Day By Day

Tuesday, February 17, 2009

The Return of Scientific Racism

One of my less obnoxious personal habits is reading anthropology blogs. For a couple of years now I've been noticing the development of several related themes that are interesting, disturbing, or downright scary, depending on your perspective on such things. Taken together they constitute nothing less than the return of scientific racism.

The first development was the reporting of medical surveys that showed differences across population groups in terms of their susceptibility to diseases and conditions, as well as responses to treatments. These studies suggest that, far from being all the same under the skin, different groups of humans exhibit deep-seated physiological differences.

The second developing theme was a scientific enterprise that used to go under the name of "sociobiology". Today it is called "evolutionary psychology." Basically it posits that human cognitive tendencies and capabilities are the product of biological evolution.
Just as human physiology and evolutionary physiology have worked to identify physical adaptations of the body that represent "human physiological nature," the purpose of evolutionary psychology is to identify evolved emotional and cognitive adaptations that represent "human psychological nature."[here]
Perhaps the most widely reported, and popularly accepted, narrative emerging from this perspective is the argument that Ashkenazi Jews are cognitively superior to other population groups because during the Middle Ages they formed a separate breeding group and experienced powerful selective pressures that favored the development of high intelligence. [For one recent example see here.] Although this argument has long been widely accepted, few have until recently dared to apply its implications to other groups.

The third major development has been rejection of the old assertion that human evolution came to a halt with the emergence of culture. Not only has a rising generation of anthropologists and geneticists soundly rejected this argument [see here] they have argued the contrary -- that human evolution is actually accelerating [here].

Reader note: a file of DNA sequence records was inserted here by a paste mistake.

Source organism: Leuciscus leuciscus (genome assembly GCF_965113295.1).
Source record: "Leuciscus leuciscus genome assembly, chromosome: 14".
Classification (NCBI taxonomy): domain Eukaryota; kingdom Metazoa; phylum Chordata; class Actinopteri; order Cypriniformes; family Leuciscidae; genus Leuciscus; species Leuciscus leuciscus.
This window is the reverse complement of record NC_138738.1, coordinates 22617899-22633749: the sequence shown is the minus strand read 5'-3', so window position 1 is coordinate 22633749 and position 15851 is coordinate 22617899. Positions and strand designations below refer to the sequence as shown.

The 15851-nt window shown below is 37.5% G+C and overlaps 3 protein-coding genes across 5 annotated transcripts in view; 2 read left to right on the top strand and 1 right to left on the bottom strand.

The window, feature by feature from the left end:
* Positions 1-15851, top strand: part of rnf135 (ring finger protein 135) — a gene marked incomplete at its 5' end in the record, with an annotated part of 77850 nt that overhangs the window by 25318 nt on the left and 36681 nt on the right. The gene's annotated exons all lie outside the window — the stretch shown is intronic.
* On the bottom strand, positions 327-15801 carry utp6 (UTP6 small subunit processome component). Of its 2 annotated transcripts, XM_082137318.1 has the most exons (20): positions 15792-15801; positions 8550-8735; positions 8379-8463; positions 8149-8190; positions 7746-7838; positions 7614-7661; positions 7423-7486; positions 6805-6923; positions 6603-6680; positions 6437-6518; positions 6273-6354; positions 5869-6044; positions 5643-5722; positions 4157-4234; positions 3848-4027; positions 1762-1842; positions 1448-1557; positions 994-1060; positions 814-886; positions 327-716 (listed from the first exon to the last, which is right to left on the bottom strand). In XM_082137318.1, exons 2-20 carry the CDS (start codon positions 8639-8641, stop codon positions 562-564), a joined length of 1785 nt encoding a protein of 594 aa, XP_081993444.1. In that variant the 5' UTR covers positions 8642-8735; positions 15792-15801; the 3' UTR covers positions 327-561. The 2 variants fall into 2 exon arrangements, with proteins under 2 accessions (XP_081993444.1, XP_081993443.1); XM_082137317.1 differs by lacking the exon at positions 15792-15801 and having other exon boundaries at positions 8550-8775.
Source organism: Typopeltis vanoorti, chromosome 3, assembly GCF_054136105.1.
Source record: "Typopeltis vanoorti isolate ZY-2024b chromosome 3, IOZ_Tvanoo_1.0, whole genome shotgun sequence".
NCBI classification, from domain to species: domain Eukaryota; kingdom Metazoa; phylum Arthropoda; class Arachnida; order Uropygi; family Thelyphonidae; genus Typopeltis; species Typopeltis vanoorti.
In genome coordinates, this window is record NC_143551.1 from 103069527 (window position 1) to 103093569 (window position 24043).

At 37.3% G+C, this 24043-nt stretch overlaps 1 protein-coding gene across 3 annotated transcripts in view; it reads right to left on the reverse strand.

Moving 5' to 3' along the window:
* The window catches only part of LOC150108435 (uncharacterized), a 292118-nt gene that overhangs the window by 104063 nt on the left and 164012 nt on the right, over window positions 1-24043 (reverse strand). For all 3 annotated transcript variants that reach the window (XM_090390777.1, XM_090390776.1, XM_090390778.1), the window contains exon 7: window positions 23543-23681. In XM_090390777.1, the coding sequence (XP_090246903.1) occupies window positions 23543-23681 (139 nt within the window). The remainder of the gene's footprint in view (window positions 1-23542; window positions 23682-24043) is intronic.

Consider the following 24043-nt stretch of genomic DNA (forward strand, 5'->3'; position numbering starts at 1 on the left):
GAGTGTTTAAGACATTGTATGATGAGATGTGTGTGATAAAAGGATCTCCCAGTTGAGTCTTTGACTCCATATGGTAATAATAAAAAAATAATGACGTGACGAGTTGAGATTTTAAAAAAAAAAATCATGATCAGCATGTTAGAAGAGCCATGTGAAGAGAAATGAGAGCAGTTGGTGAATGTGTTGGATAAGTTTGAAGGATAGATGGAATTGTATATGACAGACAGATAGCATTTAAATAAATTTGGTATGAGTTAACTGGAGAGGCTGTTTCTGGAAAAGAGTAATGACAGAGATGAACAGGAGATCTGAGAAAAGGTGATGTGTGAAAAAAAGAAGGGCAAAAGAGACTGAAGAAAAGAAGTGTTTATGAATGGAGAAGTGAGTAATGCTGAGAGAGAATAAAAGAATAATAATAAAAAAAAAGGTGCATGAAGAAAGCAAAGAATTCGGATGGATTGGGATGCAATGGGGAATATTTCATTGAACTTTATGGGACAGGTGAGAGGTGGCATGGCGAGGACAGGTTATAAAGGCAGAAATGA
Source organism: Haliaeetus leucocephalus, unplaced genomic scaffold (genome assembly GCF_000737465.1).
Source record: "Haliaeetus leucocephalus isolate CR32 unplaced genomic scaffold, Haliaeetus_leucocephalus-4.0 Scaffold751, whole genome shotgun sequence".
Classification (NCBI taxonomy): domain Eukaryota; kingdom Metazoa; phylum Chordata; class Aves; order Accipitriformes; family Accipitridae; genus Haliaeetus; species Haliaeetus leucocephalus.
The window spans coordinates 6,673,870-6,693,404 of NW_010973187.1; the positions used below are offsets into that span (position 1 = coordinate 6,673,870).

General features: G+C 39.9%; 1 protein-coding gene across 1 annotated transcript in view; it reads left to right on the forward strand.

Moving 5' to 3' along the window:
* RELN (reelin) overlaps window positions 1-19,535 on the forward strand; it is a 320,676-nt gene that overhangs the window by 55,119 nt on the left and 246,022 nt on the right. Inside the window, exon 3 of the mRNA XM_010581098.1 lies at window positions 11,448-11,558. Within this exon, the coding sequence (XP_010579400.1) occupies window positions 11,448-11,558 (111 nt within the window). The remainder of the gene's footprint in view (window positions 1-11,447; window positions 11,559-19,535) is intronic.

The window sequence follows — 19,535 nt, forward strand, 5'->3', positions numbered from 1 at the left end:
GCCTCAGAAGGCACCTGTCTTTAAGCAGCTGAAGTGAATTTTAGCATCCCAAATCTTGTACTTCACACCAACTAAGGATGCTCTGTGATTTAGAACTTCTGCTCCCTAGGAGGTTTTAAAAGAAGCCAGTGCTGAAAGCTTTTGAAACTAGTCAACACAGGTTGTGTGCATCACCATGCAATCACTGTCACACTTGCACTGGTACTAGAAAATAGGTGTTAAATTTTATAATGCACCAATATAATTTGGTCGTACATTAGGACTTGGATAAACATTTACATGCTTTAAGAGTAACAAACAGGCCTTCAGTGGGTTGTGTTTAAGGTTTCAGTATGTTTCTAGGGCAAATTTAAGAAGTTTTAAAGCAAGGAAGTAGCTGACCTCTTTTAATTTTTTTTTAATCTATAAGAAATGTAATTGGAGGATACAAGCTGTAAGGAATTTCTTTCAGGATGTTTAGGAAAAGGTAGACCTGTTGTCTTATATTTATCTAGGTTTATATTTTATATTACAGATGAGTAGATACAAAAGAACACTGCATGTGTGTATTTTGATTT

Put them all together: Different interactive populations of humans display different physiological, emotional, and cognitive characteristics; these evolutionary divergences are not only continuing, but accelerating; these differences to some extent determine the extent to which a population group is advantaged or disadvantaged in relations with other groups of humans. What do you have? Nothing less than "scientific racism". As one anthropologist recently wrote in summary:

The major breakthrough of 2008 was the application of microarray technology to the problem of inferring ethnic ancestry.

At the beginning of this year, it may have been tenable to consider ethnic groups as mere cultural constructs, divorced from nature; at its conclusion, this opinion has been conclusively falsified.

It is now clear that ethnic groups are not only cultural-political formations, but also (at least in part) distinct biological entities, emerging naturally as clusters of similarity from the genetic continuum.
Read it, along with links to supporting research, here.

As one commentator wrote, "this is dangerous ground we travel." Indeed it is!

Ever since WWII throughout the West we have systematically denied any suggestion that there are any meaningful racial or ethnic variations across groups, attributing disparities instead to socio-economic conditions or cultural differences. The research referenced above threatens to undermine or delegitimize that entire intellectual construct. Are we heading for a time when to call someone a "racist" is simply to recognize his scientific acumen?

Let us sincerely hope not.


There is a new book out discussing recent research on human biodiversity. It is titled "The 10,000 Year Explosion" and it is by Gregory Cochrane and Henry Harpending. I haven't read it yet, but it is stirring up a lot of controversy. Here is a possitive review by a professional anthropologist who works in the area. Here is a much more critical review from the New Scientist.

Check it out..., I intend to.